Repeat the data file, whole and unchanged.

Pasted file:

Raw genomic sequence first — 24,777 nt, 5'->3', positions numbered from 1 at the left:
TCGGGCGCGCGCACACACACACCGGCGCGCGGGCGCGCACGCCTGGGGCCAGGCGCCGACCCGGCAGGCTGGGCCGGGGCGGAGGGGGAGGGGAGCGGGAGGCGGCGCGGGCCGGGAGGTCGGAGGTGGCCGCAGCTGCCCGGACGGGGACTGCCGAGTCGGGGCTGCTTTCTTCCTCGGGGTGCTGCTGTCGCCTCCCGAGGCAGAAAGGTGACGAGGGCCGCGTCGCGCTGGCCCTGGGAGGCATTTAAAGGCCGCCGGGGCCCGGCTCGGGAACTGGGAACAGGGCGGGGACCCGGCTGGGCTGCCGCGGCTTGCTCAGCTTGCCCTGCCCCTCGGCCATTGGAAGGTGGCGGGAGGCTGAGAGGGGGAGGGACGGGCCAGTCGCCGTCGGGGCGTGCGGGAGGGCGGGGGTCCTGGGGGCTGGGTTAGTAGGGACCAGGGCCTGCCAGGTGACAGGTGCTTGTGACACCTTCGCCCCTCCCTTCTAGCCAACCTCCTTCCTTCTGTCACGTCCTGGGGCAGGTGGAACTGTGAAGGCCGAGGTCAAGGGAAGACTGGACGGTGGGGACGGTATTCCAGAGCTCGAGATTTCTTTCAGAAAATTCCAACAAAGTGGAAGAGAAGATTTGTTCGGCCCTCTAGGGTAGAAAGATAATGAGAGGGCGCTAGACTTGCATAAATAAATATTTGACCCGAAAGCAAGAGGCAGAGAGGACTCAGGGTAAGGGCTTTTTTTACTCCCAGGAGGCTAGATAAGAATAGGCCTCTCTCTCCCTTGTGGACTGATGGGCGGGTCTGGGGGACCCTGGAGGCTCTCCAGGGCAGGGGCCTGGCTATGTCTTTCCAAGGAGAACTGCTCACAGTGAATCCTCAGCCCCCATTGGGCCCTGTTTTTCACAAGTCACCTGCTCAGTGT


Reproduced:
Raw genomic sequence first — 24,777 nt, 5'->3', positions numbered from 1 at the left:
TCGGGCGCGCGCACACACACACCGGCGCGCGGGCGCGCACGCCTGGGGCCAGGCGCCGACCCGGCAGGCTGGGCCGGGGCGGAGGGGGAGGGGAGCGGGAGGCGGCGCGGGCCGGGAGGTCGGAGGTGGCCGCAGCTGCCCGGACGGGGACTGCCGAGTCGGGGCTGCTTTCTTCCTCGGGGTGCTGCTGTCGCCTCCCGAGGCAGAAAGGTGACGAGGGCCGCGTCGCGCTGGCCCTGGGAGGCATTTAAAGGCCGCCGGGGCCCGGCTCGGGAACTGGGAACAGGGCGGGGACCCGGCTGGGCTGCCGCGGCTTGCTCAGCTTGCCCTGCCCCTCGGCCATTGGAAGGTGGCGGGAGGCTGAGAGGGGGAGGGACGGGCCAGTCGCCGTCGGGGCGTGCGGGAGGGCGGGGGTCCTGGGGGCTGGGTTAGTAGGGACCAGGGCCTGCCAGGTGACAGGTGCTTGTGACACCTTCGCCCCTCCCTTCTAGCCAACCTCCTTCCTTCTGTCACGTCCTGGGGCAGGTGGAACTGTGAAGGCCGAGGTCAAGGGAAGACTGGACGGTGGGGACGGTATTCCAGAGCTCGAGATTTCTTTCAGAAAATTCCAACAAAGTGGAAGAGAAGATTTGTTCGGCCCTCTAGGGTAGAAAGATAATGAGAGGGCGCTAGACTTGCATAAATAAATATTTGACCCGAAAGCAAGAGGCAGAGAGGACTCAGGGTAAGGGCTTTTTTTACTCCCAGGAGGCTAGATAAGAATAGGCCTCTCTCTCCCTTGTGGACTGATGGGCGGGTCTGGGGGACCCTGGAGGCTCTCCAGGGCAGGGGCCTGGCTATGTCTTTCCAAGGAGAACTGCTCACAGTGAATCCTCAGCCCCCATTGGGCCCTGTTTTTCACAAGTCACCTGCTCAGTGT